By John Ikani
France completed the withdrawal of its troops from Niger on Friday following the junta’s request, marking the end of years of military support.
The move has raised concerns among analysts about a potential gap in combating jihadi violence across the Sahel region of Africa.
The French Army General Staff informed The Associated Press via email that the last military aircraft and troops left Niger by the Dec. 22 deadline imposed by the junta, which severed ties with Paris after the July coup.
This week, France also announced the indefinite closure of its diplomatic mission in Niger.
President Emmanuel Macron, during a visit to a base in Jordan, clarified that although France would remain engaged in the Sahel, the approach would be different.
“We will continue to protect our interests over there, but our armies won’t be as permanently present, less stationary, and less exposed,” Macron explained.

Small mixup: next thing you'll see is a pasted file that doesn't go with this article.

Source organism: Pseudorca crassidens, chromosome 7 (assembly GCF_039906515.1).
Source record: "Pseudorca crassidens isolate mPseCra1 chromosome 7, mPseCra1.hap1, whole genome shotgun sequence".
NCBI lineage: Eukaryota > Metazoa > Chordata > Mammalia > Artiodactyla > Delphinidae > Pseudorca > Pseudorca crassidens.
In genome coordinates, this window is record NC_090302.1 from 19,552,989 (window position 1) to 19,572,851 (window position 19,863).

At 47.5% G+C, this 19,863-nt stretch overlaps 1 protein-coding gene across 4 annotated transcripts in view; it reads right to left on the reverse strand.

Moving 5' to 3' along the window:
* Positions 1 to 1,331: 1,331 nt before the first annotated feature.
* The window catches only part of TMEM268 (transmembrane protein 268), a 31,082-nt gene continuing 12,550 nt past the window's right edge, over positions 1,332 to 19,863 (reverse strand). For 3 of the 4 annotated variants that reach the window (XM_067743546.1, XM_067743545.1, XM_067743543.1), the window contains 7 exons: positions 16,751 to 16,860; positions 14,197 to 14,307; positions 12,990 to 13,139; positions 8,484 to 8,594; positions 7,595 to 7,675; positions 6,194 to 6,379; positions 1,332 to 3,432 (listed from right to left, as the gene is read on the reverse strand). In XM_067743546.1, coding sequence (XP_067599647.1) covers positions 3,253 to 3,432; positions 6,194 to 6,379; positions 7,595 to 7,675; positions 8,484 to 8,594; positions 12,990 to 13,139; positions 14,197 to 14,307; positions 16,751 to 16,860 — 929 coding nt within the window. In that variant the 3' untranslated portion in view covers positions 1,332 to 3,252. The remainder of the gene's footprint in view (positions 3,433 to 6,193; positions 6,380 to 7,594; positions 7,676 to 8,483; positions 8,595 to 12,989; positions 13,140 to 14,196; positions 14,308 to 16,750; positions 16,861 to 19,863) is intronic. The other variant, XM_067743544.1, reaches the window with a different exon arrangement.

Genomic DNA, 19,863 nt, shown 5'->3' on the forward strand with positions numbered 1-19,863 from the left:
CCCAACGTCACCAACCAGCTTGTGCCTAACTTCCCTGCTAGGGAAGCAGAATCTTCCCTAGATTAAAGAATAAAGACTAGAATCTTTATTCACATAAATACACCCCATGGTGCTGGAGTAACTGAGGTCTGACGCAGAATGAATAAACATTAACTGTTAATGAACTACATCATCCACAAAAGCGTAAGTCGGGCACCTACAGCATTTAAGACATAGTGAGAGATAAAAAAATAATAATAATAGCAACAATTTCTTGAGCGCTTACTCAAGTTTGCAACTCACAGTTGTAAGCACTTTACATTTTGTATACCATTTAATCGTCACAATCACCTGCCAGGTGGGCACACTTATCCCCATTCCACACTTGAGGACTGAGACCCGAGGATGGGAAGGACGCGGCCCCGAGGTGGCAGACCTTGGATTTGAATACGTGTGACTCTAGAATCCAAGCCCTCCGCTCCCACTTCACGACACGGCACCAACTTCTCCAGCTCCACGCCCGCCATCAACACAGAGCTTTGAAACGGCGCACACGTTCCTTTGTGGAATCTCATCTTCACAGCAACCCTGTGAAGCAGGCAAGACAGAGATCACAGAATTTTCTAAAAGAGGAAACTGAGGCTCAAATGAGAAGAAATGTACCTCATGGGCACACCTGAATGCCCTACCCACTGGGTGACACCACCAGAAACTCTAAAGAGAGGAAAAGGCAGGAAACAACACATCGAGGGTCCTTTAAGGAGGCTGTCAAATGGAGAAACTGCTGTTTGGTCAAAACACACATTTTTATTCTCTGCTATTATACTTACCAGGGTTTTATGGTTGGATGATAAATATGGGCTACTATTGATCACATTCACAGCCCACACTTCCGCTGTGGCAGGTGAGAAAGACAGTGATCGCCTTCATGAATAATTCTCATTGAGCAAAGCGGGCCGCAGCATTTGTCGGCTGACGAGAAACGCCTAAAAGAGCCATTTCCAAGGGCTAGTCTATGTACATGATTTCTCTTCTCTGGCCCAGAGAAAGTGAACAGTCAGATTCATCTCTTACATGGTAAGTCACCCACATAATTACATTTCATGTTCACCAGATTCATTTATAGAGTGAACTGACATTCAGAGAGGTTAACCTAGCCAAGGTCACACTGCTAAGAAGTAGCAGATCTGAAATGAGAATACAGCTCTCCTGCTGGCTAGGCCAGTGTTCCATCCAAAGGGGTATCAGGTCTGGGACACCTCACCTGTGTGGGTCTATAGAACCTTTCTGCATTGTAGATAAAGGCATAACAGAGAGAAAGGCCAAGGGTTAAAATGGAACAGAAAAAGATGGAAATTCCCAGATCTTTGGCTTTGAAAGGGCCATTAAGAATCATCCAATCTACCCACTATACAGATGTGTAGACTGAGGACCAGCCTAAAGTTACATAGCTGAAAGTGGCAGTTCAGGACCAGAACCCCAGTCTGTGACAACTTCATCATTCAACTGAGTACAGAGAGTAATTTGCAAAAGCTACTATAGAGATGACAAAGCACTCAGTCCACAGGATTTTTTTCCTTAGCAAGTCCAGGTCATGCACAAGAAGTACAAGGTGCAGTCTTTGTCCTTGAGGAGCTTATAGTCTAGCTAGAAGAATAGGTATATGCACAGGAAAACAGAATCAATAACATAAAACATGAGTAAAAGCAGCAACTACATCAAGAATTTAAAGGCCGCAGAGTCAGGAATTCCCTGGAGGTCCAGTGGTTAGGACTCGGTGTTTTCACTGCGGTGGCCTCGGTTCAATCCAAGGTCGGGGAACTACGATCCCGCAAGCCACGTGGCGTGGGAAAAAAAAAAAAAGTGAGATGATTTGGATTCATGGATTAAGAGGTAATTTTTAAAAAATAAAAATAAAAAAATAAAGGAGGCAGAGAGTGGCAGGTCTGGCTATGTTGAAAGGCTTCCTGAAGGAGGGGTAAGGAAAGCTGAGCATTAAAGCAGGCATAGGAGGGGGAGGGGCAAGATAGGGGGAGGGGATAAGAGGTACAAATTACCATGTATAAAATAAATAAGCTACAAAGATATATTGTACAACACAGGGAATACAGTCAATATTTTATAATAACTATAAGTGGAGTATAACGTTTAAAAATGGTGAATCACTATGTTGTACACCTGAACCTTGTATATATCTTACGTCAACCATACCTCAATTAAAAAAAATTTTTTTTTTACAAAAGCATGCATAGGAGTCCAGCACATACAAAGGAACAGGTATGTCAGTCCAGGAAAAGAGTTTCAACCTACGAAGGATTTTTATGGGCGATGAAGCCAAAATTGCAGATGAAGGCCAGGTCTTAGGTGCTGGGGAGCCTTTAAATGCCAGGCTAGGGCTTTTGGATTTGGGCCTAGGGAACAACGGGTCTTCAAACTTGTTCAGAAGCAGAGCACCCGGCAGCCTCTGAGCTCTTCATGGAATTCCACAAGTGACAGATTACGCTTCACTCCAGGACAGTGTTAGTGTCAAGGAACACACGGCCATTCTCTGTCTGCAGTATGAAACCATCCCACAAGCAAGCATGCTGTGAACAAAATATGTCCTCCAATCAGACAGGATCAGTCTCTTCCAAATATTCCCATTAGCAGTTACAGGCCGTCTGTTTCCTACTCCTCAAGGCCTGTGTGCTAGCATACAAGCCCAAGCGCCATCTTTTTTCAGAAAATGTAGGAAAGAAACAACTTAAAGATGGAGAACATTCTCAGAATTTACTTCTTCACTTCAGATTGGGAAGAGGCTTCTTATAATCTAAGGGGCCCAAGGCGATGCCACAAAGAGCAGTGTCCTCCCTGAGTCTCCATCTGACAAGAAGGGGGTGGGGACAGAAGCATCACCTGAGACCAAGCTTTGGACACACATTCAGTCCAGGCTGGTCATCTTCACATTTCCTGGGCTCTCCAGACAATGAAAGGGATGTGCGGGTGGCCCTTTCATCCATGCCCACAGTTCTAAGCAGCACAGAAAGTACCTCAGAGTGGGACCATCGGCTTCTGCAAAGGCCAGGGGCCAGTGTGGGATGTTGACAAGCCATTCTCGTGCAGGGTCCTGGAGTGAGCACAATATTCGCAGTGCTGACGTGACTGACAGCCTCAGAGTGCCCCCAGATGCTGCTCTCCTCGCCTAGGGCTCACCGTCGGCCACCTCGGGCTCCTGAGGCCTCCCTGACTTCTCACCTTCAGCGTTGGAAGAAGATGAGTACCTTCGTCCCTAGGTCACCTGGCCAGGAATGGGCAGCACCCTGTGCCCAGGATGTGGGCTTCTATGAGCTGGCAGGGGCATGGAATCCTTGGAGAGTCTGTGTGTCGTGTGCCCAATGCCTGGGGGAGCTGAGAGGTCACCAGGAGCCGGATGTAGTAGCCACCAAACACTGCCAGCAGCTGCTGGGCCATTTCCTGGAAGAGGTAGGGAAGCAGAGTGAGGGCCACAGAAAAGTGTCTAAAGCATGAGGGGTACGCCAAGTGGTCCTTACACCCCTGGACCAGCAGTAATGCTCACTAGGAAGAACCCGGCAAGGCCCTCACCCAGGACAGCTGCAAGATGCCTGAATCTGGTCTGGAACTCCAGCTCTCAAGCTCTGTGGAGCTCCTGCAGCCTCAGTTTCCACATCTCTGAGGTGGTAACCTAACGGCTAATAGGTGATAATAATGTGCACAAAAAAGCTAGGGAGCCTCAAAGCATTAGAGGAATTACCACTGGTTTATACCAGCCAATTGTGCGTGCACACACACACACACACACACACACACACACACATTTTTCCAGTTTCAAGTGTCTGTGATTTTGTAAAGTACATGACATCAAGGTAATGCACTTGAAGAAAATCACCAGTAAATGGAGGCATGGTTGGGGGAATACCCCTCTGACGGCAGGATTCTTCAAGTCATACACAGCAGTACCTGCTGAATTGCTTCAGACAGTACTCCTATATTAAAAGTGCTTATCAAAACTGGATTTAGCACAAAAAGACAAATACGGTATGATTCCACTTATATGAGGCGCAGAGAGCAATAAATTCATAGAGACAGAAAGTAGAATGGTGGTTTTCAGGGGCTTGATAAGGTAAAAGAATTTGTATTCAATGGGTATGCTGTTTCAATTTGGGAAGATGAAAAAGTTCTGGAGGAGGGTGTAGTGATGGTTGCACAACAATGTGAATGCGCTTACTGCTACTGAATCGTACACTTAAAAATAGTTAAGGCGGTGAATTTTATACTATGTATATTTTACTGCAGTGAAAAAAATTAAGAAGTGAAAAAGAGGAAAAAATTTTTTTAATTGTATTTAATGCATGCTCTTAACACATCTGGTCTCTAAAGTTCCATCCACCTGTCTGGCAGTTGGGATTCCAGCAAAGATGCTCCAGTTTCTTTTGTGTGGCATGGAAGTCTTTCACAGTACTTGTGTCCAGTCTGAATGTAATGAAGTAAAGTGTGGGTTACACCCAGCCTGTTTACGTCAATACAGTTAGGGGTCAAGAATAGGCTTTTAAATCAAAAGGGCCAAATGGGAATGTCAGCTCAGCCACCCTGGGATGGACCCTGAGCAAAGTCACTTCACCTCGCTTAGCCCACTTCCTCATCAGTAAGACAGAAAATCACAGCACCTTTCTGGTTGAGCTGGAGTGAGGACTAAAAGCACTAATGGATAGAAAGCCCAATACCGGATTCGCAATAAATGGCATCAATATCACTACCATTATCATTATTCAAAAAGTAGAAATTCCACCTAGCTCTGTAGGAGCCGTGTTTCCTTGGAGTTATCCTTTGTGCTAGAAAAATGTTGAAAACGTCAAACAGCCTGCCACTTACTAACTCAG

The withdrawal of French troops is viewed by analysts as a setback for overall counterterrorism efforts in Niger and the Sahel. Niger was considered the last Western partner in the decade-long fight against jihadi groups in the region.
Ryan Cummings, director of Africa-focused security consulting company Signal Risk, expressed concern about the negative impact on counterterrorism efforts.
Previously, 1,500 French troops were actively involved in training and supporting the local military in Niger.
The country was envisioned as the base for regional counterterrorism operations after anti-French sentiment grew in Mali and Burkina Faso, both led by juntas that had expelled French troops.
After overthrowing Niger’s democratically elected President Mohamed Bazoum, Gen. Abdourahmane Tchiani’s junta severed military ties with France and sought defence cooperation with Russia.
The withdrawal of foreign military missions has already led to a surge in attacks in Niger, affecting security, according to Oluwole Ojewale of the Institute for Security Studies.
The junta in Niger has formed a security alliance with military governments in Mali and Burkina Faso to coordinate counterterrorism operations in the Sahel.
However, the immediate impact of the French troop withdrawal is expected to be felt in western Niger’s Tillabéri region, a known hotspot for extremism, potentially allowing violent extremist organizations to exploit the vacuum and expand their operations in the Sahel.